in those 20 years and the next few years continuing up to now aboriginals have gained more and more rights. now they are just like you ad me and can be like everybody else. but it wasn't always this way. in the early 1970s an aboriginal would find it very hard to find a job and therefore most aboriginals lived in poverty. people were very racist at this time and wouldn't let people do certain things because of their skin colour. this started to change in the last 1970's to the early 1980's when famous aboriginals were becoming more and more frequent. aboriginals were getting into parliament. there were aboriginal singers and actors, like Ernie dingo. aboriginals also started going and strikes and rampages fighting for their right to be like everybody else. a lot has happened and now employers will not even look at the skin colour of their employees before hiring them. no body thinks differently about anybody else because their skin colour may be different to yours.
A lot has changed in those 20 years However even now in 2008 these people have to live with a legacy that was bequeathed to them by the mistreatment and sheer injustice that the previous years has place upon them. there is more equal opportunity today but you don't have to move far out of the city's to see the same attitude as has existed for time immemorial only now we cant enslave them any more. yes many more Aboriginal people are fitting into the western way of doing things. but not much has changed it's still a matter of do as we do or suffer the consequences.
Aborigines were NEVER enslaved in Australia. Like the American Indians and other native peoples, alcohol abuse is a major problem in many areas and various initiatives are in place to assist.
Unfortunately, many and varied. To begin with there are MAJOR health and education issues, that are recognised but not addressed. In Central Australia the average mortality rate is 43, a mortality ratethat dates back to 200 years ago. Chronic health problems including; alcohol abuse, drug use, malnutrition, descrimination, police brutality, rape, and assault are regular issues the average Aboriginal population face on a daily basis. Australia is one of the select few countries of having the most unfortunatereputation in the world as have very nearly commited genocide with particular tribes of the Australian Aboriginal population. Our current government the 'Liberal' party's head, Prime Minister John Howard has consistently denied an appeal from the Aboriginal people to recognise the struggles they faced during to and up to the 1970s of something known as 'THE STOLEN GENERATION'. This is where the children of Aboriginals where taken from their parents and forced to intergrate into "WHITE SOCIETY". This created numerous and long term problems for both the children and parents. A recent movie ' Rabbit Proof Fence' outlines some of these issues. Unfortunately the Aboriginal population still struggles with the multitude of mistreatment from their forced, superimoposed society of the Western ( particularly English ) Society.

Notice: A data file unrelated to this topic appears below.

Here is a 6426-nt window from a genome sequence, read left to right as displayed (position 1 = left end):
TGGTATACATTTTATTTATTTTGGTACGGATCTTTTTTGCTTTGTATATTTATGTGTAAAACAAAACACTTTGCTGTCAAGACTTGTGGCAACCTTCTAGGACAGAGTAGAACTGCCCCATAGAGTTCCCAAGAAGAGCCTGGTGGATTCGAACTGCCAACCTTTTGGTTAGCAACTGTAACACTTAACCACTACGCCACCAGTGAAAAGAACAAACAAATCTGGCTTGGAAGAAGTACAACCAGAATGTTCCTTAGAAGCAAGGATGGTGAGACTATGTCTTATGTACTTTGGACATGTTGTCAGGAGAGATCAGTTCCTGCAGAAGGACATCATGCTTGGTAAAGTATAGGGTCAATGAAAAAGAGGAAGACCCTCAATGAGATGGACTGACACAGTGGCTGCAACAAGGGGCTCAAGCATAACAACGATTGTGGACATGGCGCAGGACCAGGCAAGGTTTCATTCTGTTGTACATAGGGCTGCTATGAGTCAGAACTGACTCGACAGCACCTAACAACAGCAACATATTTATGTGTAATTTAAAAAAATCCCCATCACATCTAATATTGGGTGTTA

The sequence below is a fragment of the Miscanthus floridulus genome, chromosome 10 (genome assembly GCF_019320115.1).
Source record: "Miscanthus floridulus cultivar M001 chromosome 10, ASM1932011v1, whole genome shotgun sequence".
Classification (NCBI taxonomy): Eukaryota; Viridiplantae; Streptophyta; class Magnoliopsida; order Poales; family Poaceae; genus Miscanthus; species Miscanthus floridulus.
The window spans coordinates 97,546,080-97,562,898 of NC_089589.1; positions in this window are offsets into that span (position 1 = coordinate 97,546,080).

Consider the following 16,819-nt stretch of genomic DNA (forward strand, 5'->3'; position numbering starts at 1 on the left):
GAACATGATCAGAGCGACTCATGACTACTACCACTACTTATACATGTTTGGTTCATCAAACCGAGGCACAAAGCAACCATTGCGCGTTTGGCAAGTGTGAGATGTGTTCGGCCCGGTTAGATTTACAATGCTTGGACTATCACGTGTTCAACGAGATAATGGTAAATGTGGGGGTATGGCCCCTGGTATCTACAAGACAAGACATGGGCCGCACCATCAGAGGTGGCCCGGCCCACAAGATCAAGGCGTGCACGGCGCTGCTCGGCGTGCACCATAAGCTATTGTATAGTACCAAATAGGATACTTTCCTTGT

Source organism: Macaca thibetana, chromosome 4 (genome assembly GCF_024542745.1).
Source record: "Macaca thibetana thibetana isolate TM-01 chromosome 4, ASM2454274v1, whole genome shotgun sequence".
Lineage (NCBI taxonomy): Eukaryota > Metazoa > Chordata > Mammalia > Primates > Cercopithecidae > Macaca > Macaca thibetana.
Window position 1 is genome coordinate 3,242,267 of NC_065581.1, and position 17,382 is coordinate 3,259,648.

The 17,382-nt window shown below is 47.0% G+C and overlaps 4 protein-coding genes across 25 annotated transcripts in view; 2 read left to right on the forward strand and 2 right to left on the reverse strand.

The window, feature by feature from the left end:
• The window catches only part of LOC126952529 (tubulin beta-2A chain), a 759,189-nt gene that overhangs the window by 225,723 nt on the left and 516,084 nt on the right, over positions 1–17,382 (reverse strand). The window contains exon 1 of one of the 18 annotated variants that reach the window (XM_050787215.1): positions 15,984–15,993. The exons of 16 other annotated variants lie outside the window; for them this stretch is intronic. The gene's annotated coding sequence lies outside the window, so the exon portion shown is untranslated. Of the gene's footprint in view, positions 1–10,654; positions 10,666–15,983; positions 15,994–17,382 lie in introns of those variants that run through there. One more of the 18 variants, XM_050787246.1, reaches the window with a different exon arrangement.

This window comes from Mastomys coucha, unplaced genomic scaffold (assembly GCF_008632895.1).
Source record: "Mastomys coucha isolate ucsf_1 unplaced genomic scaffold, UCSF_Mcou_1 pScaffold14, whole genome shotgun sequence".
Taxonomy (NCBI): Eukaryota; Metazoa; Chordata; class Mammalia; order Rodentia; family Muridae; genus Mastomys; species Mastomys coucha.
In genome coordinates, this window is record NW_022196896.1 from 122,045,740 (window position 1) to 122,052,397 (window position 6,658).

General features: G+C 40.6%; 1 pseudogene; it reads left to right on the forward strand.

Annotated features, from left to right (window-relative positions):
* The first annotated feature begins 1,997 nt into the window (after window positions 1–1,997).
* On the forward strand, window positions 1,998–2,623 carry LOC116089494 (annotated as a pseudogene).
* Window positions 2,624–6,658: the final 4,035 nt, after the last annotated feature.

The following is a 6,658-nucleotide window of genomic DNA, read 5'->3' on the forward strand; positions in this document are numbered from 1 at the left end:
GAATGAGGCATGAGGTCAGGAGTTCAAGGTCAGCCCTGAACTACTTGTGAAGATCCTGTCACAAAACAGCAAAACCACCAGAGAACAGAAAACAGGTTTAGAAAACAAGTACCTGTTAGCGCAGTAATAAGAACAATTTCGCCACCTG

What did it achieve?The 1970s were a period of some of the most important gains in the history of Aboriginal politics.The Tent Embassy's demands included: an Aboriginal controlled state in the NT; legal title and mining rights to all reserve lands, as well as the land around capital cities; the preservation of sacred sites and compensation for lands lost including a $6 billion down payment. Underlying them was a desire for an end to the policy of assimilation into white society and a demand for self-determination and Aboriginal control over their land, communities and lives.The Whitlam Labour government rode to power at the end of 1972 on the back of social movements, including the Aboriginal rights movement. Whitlam dropped the charges against activists over the Tent Embassy protests and abolished assimilation as official policy, creating the first Department of Aboriginal Affairs. His government also drew up the NT Land Rights Act that was eventually passed under the Liberal Fraser government, which finally gave the Gurindji and many other Aboriginal communities in the NT back their land.These steps were significant gains for Aboriginal people showed the power of political protest to win gains.But the government never fully delivered self-determination or the compensation for dispossession that were demanded in the 1970s. In the decades since the Tent Embassy, subsequent governments have left Aboriginal communities poverty-stricken, under-resourced and disadvantaged.Today there is an attempt to wind back the gains of the past through an ongoing assault on the "rights agenda" and the goal of self-determination for Aboriginal people.The NT Intervention is in many ways a return to the assimilationist policies in place before the 1970s. Communities operate under government control and there is pressure on Aboriginal people to leave their traditional land where the government deems communities "unaviable".Native title has not delivered anything for the majority of Aboriginal people.The Tent Embassy represented the emergence of a mass movement for Aboriginal rights and a layer of radical black activists who rejected the idea that the courts or politely lobbying parliament could win change.The unity between Aboriginal activists and the organised working class was a central feature of the Tent Embassy's successes.A return to these politics today could begin to reverse the backlash against Aboriginal rights.Unknown (2012), Tent Embassy 1972: "Land rights or else"
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